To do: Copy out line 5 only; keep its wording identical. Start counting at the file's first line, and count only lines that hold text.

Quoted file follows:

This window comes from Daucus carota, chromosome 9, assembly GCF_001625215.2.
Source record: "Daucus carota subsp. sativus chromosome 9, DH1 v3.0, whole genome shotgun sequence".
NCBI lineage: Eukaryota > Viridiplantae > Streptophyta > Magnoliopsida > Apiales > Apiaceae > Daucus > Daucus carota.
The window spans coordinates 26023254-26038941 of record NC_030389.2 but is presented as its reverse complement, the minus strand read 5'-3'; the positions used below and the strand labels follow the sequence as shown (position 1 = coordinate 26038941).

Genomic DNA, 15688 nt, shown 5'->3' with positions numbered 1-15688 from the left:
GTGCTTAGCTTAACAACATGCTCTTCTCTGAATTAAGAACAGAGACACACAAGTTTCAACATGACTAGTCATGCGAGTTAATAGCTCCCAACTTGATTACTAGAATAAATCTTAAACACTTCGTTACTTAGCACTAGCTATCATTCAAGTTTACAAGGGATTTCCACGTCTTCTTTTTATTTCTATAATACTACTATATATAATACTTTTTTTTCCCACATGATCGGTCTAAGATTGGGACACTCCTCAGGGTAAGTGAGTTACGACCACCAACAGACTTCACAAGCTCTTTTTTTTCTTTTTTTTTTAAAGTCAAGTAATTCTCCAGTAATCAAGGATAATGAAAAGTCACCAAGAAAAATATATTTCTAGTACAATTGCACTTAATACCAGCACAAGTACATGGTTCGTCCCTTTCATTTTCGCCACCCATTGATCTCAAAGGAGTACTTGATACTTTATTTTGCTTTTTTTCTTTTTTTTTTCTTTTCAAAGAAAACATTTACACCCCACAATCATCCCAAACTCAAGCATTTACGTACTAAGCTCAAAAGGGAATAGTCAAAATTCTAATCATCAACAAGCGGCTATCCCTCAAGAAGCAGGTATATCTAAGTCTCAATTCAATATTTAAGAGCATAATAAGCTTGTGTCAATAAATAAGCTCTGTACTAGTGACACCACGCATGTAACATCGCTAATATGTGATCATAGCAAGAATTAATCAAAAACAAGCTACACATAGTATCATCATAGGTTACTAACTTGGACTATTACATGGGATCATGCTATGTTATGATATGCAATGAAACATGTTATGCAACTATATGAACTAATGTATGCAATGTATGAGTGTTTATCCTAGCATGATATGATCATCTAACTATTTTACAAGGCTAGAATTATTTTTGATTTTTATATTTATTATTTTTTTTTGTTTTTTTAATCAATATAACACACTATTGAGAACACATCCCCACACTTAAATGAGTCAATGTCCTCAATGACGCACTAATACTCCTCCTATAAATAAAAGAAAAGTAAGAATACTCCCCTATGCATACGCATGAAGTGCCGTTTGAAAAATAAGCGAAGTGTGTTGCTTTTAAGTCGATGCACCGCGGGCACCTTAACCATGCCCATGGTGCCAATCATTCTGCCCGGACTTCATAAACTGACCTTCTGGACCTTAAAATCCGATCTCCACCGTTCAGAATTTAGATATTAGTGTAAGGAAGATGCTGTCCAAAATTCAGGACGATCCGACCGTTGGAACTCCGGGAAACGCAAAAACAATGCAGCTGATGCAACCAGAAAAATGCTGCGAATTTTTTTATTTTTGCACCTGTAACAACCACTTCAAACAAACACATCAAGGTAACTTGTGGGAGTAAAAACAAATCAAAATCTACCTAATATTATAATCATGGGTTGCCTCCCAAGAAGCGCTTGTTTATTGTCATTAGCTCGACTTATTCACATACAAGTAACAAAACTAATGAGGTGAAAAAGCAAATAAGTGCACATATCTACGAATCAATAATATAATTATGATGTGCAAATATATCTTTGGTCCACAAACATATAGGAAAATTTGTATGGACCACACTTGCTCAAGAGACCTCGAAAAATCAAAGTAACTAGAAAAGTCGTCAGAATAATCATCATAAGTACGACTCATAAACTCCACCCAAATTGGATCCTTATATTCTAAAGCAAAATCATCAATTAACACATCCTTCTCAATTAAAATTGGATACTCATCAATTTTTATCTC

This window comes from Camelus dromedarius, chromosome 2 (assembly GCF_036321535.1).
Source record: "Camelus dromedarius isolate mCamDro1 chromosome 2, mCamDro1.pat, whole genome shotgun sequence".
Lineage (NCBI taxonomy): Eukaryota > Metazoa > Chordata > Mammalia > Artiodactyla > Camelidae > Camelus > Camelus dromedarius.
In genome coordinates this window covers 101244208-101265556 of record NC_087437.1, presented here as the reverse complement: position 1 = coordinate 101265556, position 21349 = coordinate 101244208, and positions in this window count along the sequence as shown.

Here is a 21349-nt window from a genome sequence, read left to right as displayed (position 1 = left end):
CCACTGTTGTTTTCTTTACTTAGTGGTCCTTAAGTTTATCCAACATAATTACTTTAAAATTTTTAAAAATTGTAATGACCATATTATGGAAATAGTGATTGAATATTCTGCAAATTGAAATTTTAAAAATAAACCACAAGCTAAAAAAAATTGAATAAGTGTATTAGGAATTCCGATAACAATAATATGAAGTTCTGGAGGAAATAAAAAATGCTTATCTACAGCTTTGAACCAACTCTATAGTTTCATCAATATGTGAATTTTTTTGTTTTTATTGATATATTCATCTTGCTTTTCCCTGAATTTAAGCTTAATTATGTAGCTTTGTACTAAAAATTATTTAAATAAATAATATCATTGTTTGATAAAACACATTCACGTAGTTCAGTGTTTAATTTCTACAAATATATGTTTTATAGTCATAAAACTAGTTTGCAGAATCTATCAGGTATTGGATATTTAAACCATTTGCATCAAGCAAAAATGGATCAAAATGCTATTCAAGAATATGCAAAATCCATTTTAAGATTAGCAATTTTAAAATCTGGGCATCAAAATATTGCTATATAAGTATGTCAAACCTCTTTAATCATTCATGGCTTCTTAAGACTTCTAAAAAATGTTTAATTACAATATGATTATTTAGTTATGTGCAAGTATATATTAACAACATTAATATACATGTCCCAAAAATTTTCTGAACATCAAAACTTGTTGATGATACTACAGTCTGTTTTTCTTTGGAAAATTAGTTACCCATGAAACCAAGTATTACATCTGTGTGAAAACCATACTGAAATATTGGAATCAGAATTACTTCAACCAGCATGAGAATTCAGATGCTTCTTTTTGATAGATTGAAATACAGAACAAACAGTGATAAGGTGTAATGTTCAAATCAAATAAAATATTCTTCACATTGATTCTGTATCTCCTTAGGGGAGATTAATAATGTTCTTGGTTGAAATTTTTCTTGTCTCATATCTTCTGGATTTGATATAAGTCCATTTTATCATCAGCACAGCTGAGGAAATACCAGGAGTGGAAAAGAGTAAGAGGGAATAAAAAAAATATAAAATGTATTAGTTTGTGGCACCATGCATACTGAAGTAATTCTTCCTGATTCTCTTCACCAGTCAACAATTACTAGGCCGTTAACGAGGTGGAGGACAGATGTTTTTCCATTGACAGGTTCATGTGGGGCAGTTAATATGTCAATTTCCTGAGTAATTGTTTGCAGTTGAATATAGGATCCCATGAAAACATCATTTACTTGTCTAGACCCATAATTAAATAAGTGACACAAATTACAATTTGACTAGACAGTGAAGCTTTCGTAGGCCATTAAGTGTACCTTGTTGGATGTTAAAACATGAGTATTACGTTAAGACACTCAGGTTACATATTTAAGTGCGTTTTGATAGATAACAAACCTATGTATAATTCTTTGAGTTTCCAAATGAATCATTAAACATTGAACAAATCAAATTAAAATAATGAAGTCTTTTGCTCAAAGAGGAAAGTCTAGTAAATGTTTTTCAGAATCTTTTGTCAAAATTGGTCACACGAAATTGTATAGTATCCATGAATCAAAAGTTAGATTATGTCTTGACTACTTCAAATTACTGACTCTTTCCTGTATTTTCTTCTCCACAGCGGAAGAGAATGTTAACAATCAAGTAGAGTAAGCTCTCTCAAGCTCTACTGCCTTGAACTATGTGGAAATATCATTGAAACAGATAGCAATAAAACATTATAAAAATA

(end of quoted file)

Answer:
Genomic DNA, 15688 nt, shown 5'->3' with positions numbered 1-15688 from the left: